[Server-devel] Server strategy Nauru
dsd at laptop.org
Sat Apr 25 13:03:29 EDT 2009
2009/4/24 david <david at leeming-consulting.com>:
> I am in Nauru where they have an OLPC program. I need to give some general advice on the strategy for providing server access.
> I understand that version 0.5 can only work with 40-50 connected, registered XOs simultaneously (or is it the other way round). Version 0.6 will cater for groups, so one could register XOs in class groups, and theoretically any number of XOs per server.
v0.5 works with 90 laptops in my tests. (90 isn't the limit, thats
just the maximum number of laptops that were on-hand)
but the user experience is not brilliant - the laptops slow down,
especially when looking at the neighborhood view.
> (Question - can laptops be registered to multiple groups but select which group they connect to? I am thinking of an example where teachers used team teaching between two classes using the Chat activity in PNG, so it would be useful if that was possible and not lock the laptops into a single server group)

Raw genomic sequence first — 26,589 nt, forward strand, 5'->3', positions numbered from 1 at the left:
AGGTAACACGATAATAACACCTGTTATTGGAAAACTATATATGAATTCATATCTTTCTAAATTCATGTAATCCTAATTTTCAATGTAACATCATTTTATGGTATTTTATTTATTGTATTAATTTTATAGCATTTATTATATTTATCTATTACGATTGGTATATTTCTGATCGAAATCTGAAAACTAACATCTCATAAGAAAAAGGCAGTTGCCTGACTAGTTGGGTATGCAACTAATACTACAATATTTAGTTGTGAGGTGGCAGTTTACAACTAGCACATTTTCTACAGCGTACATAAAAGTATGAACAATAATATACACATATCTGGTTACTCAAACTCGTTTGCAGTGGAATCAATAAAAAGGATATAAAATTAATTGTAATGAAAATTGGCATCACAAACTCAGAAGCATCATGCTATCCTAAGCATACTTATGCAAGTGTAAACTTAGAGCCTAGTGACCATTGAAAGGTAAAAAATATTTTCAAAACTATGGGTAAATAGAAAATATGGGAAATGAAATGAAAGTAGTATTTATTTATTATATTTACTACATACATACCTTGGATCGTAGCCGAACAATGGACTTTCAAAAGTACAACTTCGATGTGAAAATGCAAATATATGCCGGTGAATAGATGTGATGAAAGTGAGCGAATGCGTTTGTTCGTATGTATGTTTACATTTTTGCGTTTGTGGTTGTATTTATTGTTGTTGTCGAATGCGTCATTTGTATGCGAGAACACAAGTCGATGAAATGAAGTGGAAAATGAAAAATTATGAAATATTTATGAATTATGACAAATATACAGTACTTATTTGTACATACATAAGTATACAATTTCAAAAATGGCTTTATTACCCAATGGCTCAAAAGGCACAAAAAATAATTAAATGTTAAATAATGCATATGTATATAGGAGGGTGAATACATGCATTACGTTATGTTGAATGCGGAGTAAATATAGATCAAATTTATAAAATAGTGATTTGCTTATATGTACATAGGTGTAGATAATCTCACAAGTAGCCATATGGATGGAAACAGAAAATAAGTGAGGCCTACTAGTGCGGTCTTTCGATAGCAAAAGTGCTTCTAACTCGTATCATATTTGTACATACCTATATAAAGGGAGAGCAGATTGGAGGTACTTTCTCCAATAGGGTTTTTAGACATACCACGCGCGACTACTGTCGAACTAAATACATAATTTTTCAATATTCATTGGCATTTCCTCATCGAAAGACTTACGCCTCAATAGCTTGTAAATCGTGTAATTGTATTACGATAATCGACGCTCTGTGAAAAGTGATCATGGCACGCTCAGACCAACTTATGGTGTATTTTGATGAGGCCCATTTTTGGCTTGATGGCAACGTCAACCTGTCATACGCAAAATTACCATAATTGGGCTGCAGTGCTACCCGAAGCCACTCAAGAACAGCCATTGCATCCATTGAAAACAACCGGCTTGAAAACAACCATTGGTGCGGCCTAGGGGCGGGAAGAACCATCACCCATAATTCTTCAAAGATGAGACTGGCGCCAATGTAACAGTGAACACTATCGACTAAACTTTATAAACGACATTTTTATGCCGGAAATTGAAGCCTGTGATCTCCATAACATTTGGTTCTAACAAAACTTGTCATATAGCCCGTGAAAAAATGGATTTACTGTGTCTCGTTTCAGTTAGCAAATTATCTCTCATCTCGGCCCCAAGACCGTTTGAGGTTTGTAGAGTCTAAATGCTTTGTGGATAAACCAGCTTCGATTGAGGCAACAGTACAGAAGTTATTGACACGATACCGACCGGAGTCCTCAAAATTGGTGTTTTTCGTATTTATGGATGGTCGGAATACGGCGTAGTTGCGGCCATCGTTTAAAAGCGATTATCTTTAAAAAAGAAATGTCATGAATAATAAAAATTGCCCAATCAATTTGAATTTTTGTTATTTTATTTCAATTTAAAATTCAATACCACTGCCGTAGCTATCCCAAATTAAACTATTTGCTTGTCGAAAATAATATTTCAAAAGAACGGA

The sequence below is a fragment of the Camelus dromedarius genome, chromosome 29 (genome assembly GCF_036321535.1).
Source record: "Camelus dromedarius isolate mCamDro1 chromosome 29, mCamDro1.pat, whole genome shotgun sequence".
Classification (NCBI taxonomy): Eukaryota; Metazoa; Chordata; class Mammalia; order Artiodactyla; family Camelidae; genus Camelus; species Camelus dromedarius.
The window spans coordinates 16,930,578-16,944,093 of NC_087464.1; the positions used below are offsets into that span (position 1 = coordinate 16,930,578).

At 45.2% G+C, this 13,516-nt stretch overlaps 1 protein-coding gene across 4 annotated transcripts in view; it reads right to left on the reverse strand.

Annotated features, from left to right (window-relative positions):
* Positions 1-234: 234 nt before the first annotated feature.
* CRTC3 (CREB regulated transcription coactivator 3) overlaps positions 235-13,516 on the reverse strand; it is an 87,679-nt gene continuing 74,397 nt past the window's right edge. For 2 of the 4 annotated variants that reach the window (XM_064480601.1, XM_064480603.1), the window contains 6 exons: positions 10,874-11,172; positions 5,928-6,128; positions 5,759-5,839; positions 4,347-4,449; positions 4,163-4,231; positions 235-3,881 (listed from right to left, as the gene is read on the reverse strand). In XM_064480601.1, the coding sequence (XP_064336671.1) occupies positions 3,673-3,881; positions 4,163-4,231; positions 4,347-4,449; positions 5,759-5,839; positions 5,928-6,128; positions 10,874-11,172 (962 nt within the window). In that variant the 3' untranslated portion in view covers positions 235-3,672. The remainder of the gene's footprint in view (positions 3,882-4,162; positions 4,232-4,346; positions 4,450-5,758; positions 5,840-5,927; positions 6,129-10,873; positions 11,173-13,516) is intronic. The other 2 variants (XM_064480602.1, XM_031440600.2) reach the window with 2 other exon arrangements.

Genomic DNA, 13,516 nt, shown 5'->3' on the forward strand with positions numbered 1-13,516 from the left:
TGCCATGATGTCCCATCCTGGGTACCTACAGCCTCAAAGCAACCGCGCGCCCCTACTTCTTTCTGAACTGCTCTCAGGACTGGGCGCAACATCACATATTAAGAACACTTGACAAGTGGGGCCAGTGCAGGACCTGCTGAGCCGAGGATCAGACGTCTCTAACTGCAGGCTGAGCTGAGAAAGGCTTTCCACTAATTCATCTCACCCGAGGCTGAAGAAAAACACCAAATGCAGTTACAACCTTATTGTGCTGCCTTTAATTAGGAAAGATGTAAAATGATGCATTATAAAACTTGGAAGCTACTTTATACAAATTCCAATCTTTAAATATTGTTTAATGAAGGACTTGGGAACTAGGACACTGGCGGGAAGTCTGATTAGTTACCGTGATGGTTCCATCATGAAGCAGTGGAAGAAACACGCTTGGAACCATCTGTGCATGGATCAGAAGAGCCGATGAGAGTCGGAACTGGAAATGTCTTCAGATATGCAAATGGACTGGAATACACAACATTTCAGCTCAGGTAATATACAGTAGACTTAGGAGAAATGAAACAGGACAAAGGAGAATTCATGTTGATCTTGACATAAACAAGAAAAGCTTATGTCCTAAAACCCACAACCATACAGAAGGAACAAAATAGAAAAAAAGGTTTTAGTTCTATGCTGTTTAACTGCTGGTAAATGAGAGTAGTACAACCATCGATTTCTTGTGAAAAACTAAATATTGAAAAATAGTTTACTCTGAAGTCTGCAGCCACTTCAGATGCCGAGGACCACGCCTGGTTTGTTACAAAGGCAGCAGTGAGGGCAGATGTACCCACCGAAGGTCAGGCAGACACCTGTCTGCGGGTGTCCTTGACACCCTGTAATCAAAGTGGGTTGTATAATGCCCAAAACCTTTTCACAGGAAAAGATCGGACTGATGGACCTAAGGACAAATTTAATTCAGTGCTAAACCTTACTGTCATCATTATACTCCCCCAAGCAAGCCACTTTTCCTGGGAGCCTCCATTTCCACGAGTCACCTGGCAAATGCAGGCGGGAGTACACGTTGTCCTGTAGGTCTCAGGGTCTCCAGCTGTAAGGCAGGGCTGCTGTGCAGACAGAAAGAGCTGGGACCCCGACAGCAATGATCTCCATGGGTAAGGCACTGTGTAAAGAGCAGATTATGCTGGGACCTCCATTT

No, there is no such sugar interface. But maybe it will be possible to
dynamically adjust your group(s) in the moodle interface that martin
is working on.
> Nauru has only a few schools, which can easily be interconnected with point to point wireless links. The main school where the current 200 laptops are being used in 6 year 2 classes, will shortly be expanded to consolidate all year 1-3 students (about 800) on the same site. There will then be about 18 classrooms on the site.
> I assume that one server machine with access points or AAs in each of these classes would not be sufficient (and some redundancy would be desirable). With the long term development of the XS in mind, what would be the recommended set up for this school (800 students, 18 classes, fairly small site easily wired up with APs and with reliable power)
I did some investigation on this and I was unable to find any actual
deployments of this scale that use the XS. In Paraguay we are
deploying in some large schools, the largest having 800 laptops but
only 400 at a time (morning/afternoon shifts) and it is appears
largely unknown how the XS will hold up. I think Nepal is in a similar
situation. In Paraguay we only handed out the laptops this week, and
not enough children have registered to the XS to make judgement just
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